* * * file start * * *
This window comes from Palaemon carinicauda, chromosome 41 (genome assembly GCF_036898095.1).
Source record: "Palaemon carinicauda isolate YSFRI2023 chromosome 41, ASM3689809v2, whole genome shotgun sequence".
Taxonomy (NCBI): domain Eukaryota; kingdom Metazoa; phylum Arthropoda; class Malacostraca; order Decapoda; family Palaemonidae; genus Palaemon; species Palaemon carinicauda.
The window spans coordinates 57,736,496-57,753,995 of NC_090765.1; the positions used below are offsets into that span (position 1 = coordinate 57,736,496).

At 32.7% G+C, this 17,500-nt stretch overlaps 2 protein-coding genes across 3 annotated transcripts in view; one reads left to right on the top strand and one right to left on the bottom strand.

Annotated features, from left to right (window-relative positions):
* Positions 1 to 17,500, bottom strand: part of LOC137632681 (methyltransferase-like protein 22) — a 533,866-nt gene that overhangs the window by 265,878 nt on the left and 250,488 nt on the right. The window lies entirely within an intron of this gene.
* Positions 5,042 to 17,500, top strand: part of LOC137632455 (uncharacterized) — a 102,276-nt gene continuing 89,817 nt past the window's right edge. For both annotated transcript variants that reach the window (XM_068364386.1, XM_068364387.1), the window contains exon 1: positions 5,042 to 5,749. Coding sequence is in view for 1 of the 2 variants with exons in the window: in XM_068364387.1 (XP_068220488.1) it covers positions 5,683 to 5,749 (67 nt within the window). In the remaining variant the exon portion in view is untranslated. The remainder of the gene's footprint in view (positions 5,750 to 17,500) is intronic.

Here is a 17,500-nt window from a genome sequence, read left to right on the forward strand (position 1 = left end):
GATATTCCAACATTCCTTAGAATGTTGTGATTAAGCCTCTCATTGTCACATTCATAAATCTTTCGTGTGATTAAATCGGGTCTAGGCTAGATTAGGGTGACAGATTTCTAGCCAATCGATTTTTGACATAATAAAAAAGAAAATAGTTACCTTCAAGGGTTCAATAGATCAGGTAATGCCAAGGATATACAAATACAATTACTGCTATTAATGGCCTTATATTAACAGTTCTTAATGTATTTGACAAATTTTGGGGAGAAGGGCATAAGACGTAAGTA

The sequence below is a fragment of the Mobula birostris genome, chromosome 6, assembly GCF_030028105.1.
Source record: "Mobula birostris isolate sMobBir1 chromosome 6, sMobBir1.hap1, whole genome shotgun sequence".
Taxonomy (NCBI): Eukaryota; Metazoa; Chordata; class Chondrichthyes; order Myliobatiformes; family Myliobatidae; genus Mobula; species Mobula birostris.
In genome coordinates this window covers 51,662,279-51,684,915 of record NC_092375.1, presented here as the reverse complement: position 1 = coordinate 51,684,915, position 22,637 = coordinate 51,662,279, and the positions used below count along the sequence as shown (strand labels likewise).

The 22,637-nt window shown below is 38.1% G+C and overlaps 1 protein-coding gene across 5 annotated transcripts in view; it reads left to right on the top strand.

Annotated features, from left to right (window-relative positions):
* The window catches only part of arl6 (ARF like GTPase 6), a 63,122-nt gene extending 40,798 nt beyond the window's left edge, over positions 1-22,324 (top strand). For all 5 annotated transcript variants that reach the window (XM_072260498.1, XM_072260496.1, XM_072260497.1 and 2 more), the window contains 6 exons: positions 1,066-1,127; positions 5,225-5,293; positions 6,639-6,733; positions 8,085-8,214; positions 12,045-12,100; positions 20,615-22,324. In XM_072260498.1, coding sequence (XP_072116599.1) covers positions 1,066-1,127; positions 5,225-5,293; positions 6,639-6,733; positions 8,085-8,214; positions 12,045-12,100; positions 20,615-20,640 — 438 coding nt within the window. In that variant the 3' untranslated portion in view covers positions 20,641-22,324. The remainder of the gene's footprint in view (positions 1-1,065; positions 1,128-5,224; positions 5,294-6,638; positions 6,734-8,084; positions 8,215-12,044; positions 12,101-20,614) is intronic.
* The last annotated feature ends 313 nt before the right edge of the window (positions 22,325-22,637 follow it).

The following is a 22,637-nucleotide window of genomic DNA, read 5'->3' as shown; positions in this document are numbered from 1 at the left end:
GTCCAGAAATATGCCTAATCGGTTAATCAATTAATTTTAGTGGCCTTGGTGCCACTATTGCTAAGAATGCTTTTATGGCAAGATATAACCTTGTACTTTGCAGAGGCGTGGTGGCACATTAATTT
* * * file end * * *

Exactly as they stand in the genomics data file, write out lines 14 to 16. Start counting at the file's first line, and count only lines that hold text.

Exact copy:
In genome coordinates this window covers 51,662,279-51,684,915 of record NC_092375.1, presented here as the reverse complement: position 1 = coordinate 51,684,915, position 22,637 = coordinate 51,662,279, and the positions used below count along the sequence as shown (strand labels likewise).

The 22,637-nt window shown below is 38.1% G+C and overlaps 1 protein-coding gene across 5 annotated transcripts in view; it reads left to right on the top strand.

Annotated features, from left to right (window-relative positions):